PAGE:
Posted by Grace Massa Langlois on Friday, 26th April 2013
What is a French Macaron? Traditional macarons are meringue-based French pastries with almonds about three to five cm in diameter. The cookie or shell element of the pastry is smooth on the surface with ruffled edges. The ruffled edge is commonly referred to as the feet. The shell has a delicate eggshell crust with a moist, soft centre. The macaron is usually filled with ganache, buttercream or a variety of jams.
The name, macaron is a derivative of the Italian dialect “maccarone”. It’s said that the origin of these pastries should be attributed to the Italians. It’s believed that they were brought to France in 1533 by Caterina de’ Medici’s Italian Chefs. At the age of fourteen Caterina de’ Medici, an Italian Noblewoman moved to France to wed King Henry II. She arrived in France with her personal chefs and is credited for bringing many food innovations to France.
Why has it taken me so long to feature the macaron? Very simply, I was concerned that I wouldn’t get the macaronage technique right. The ingredients are very similar to the ingredients used in Amaretti cookies. Achieving a perfect batch of Amaretti cookies is attributed to the technique used to prepare the cookies the same is said about macarons. Macaronage is simply the mixing of the meringue with the dry ingredients.
I’ve studied the technique and read a lot of tutorials but only after finding Helene Dujardin’s publication, Demystifying Macarons did I feel confident enough to try my first batch. I only wish I would’ve read Jill’s Silicone Macaron Mat review before my first attempt.
I struggle with piping (I really should take a class) so I thought purchasing the silicone mats would make the task of piping the perfect sized cookies easier, which it did but the same could not be said about removing the cookies from the mat. I cracked at least half of the batch trying to remove them.
The same thing happened when I purchased various silicone moulds for cakes and tarts. I completely forgot the tip I received when purchasing those moulds, although it’s not necessary to grease the moulds it’s recommended that the moulds be greased when used for the first time.
I plan on trying the mats again but I will definitely grease lightly prior to using. The mats are odd shaped and don’t fit inside a standard rimmed baking sheet thankfully I have a few larger baking sheets.
I followed Helene’s advice for the macaronage using fifty strokes and the batter came out perfect. Jill described in her review that the mats affect the forming of the feet, which they did; my feet were flatter than most I’ve seen. All in all I was very proud of my first attempt not nearly as difficult as I thought it would be.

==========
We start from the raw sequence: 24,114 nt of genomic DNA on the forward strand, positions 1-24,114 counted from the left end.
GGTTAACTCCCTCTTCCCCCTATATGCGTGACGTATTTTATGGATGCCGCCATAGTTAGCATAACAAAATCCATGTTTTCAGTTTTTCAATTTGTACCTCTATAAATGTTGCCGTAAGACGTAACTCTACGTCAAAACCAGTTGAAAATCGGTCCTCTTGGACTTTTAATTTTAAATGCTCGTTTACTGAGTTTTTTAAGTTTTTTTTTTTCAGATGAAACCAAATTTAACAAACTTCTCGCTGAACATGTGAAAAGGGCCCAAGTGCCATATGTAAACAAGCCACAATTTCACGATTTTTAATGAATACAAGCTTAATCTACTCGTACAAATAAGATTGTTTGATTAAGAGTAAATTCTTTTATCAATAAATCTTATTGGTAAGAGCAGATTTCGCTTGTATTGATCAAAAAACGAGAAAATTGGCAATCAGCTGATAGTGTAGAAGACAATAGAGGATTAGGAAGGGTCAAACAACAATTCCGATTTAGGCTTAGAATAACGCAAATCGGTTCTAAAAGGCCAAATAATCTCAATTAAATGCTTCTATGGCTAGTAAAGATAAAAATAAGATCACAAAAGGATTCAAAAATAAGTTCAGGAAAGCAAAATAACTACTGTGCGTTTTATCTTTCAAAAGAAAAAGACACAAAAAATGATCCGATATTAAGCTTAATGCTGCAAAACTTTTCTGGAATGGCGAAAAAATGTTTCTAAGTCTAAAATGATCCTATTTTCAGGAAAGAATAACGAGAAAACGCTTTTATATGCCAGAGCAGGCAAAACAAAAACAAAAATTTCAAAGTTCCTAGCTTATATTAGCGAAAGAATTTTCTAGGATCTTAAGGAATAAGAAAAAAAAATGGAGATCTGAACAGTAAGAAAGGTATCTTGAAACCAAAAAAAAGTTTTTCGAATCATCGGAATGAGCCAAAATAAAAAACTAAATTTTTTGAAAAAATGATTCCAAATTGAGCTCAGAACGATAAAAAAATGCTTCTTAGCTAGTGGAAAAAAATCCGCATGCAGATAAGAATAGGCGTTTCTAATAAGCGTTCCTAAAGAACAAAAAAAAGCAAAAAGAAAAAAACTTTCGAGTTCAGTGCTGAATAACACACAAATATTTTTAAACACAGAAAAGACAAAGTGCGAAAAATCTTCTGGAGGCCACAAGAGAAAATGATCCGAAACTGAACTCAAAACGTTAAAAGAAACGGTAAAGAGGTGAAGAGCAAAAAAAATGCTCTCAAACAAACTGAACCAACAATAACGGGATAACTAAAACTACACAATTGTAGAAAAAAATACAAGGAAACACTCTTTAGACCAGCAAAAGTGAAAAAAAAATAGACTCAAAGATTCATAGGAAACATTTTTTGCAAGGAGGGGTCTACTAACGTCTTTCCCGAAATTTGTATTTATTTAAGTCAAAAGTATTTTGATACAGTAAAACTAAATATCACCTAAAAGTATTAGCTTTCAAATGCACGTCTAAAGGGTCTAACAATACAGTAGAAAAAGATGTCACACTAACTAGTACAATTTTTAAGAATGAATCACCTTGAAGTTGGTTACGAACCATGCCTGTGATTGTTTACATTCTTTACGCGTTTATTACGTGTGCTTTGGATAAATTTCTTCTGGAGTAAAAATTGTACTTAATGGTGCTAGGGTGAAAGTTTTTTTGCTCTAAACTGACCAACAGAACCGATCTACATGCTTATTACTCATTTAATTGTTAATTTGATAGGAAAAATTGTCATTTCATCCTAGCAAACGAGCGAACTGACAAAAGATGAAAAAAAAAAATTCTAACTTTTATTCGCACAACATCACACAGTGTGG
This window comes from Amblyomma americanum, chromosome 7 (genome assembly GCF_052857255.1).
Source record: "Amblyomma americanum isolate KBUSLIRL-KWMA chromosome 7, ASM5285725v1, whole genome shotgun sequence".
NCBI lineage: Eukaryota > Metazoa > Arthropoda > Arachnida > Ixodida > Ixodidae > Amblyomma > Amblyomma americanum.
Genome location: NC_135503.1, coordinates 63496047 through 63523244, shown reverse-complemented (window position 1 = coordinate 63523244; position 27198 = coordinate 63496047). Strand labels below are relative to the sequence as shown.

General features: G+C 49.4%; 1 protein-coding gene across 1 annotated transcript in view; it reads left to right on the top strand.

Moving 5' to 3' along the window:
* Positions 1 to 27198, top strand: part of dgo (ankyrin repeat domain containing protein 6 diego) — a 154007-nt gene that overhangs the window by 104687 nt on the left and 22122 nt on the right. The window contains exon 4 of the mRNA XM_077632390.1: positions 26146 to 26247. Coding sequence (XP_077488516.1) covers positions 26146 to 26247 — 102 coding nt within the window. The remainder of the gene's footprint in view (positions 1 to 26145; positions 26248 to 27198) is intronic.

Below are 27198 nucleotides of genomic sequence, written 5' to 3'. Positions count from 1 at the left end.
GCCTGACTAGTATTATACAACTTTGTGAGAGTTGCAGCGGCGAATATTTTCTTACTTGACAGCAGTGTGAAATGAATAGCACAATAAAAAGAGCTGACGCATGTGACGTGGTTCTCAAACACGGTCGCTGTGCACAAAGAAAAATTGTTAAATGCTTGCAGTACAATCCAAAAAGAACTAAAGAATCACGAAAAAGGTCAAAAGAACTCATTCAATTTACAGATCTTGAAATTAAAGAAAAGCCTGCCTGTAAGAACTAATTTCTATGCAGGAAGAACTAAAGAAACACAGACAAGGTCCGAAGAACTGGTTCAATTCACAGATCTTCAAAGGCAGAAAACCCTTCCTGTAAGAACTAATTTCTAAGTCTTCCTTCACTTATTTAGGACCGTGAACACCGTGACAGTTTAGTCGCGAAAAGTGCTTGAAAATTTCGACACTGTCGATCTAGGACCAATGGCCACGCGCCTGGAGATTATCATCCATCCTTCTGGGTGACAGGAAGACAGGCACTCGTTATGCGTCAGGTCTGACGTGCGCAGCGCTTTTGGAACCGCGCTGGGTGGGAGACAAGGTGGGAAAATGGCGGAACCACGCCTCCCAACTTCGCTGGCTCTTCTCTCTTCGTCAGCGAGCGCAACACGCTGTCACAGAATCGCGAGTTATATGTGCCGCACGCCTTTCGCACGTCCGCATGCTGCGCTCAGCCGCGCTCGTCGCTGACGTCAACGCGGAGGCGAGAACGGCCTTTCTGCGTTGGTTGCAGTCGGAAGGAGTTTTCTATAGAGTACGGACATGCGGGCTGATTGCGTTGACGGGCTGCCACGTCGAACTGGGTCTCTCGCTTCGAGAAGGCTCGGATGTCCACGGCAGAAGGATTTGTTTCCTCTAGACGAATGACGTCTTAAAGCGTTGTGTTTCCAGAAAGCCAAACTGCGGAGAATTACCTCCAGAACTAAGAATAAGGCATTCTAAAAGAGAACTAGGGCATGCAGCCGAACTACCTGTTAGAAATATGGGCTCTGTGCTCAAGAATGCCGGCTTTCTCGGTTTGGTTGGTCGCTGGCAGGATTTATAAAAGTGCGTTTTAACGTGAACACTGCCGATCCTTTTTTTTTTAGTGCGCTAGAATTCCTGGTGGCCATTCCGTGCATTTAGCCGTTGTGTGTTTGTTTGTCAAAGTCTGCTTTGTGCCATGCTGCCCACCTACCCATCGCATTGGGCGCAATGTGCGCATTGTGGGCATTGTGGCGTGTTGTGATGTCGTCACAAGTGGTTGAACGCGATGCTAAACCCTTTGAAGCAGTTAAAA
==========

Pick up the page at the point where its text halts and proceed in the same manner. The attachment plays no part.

My nephew, Michael is getting married in September and we’ve begun planning for his fiancé’s bridal shower. Helene’s inspired me to make macaron bouquets for the table centrepieces. We’re working with a red and black theme so I’ll be playing around with flavours and the best use of the two colours.
In most of my research I found a common element, the pastries should be allowed to mature, at least 24 hours. The flavours deepen and the moisture from the filling makes the shell moister yet the surface of the shell remains crisp.
I picked up a great tip at Not So Humble Pie (great tutorial too). Apparently professional bakeries spritz the underside of the cookie (or shells) with simple syrup that duplicates the flavour in the macaron. Not only does the syrup deepen the flavour in the cookie but it also restores moisture in the shell.
I played it safe with my flavours for these macarons, almonds, dark chocolate and raspberry, concentrating more on getting the technique right for making the macaron shells. Now that I’ve entered the world of macaron making I’m looking forward to trying various flavours in the shell and also experimenting with different flavours and textures for the fillings.
French Macarons with Raspberry Ganache
- Basic French Meringue Macaron Batter
- Macaron Filling – Raspberry Ganache
Basic French Meringue Macaron Batter
I used the ingredient list in the Demystifying Macarons publication (the ingredient yields are almost identical).
Macaron Filling – Raspberry Ganache
- 339 g (12 ounces) good quality bittersweet chocolate, finely chopped
- 80 ml (1/3 cup) raspberry jam
- 120 ml (½ cup) heavy cream, 35%
- 1 tablespoon
- Place chocolate in small heatproof bowl. For a seed-free ganache, strain the jam through a fine mesh sieve into a small bowl. Use the back of a spoon to press the jam through the sieve.
- In a small saucepan, bring cream and corn syrup just to the boil (small bubbles beginning to form around the sides of the pan), stirring until corn syrup is dissolved.
- Remove from heat and pour over chocolate (make sure all the chocolate is covered). Let stand, 2 minutes.
- Using a flexible spatula, gently stir together beginning in the centre of the bowl and gradually working toward the edges pulling in as much as chocolate as possible until the mixture is smooth, glossy and combined well. (If you find the chocolate has not completely melted return to the saucepan, place over very low heat and warm, continuously stirring, just until chocolate is almost melted, about 45 seconds.)
- Remove from heat, add the jam and stir until combined well. Strain the ganache through a fine mesh sieve into small bowl. Place a sheet of plastic wrap directly on the surface of the ganache and let stand at room temperature until cooled and thickened.
- Transfer to large pastry bag fitted with large plain tip, Atecco 2A or decorative tip, Wilton 1M.
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